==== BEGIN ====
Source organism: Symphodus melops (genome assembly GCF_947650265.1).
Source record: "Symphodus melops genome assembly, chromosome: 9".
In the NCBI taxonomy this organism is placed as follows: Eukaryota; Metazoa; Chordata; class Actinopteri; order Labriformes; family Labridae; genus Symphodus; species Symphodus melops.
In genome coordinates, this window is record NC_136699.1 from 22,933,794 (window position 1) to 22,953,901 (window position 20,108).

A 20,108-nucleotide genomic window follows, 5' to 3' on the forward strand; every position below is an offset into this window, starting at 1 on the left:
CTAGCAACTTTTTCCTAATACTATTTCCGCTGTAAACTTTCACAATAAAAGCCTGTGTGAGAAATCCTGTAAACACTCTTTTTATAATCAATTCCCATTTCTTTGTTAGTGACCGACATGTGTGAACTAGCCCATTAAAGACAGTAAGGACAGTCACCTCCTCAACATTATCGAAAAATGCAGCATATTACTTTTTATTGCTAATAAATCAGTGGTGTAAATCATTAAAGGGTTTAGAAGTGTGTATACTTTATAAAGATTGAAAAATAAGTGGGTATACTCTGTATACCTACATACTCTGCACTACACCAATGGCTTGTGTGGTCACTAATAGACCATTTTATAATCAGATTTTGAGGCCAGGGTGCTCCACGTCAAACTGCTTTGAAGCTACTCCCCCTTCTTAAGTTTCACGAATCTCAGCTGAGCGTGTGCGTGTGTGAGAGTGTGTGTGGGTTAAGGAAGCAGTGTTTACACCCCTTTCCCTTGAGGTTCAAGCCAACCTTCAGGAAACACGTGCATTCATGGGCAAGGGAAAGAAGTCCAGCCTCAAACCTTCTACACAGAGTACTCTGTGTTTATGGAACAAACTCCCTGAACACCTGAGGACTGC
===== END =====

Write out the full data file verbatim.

Source organism: Symphodus melops (genome assembly GCF_947650265.1).
Source record: "Symphodus melops genome assembly, chromosome: 9".
In the NCBI taxonomy this organism is placed as follows: Eukaryota; Metazoa; Chordata; class Actinopteri; order Labriformes; family Labridae; genus Symphodus; species Symphodus melops.
In genome coordinates, this window is record NC_136699.1 from 22,933,794 (window position 1) to 22,953,901 (window position 20,108).

A 20,108-nucleotide genomic window follows, 5' to 3' on the forward strand; every position below is an offset into this window, starting at 1 on the left:
CTAGCAACTTTTTCCTAATACTATTTCCGCTGTAAACTTTCACAATAAAAGCCTGTGTGAGAAATCCTGTAAACACTCTTTTTATAATCAATTCCCATTTCTTTGTTAGTGACCGACATGTGTGAACTAGCCCATTAAAGACAGTAAGGACAGTCACCTCCTCAACATTATCGAAAAATGCAGCATATTACTTTTTATTGCTAATAAATCAGTGGTGTAAATCATTAAAGGGTTTAGAAGTGTGTATACTTTATAAAGATTGAAAAATAAGTGGGTATACTCTGTATACCTACATACTCTGCACTACACCAATGGCTTGTGTGGTCACTAATAGACCATTTTATAATCAGATTTTGAGGCCAGGGTGCTCCACGTCAAACTGCTTTGAAGCTACTCCCCCTTCTTAAGTTTCACGAATCTCAGCTGAGCGTGTGCGTGTGTGAGAGTGTGTGTGGGTTAAGGAAGCAGTGTTTACACCCCTTTCCCTTGAGGTTCAAGCCAACCTTCAGGAAACACGTGCATTCATGGGCAAGGGAAAGAAGTCCAGCCTCAAACCTTCTACACAGAGTACTCTGTGTTTATGGAACAAACTCCCTGAACACCTGAGGACTGC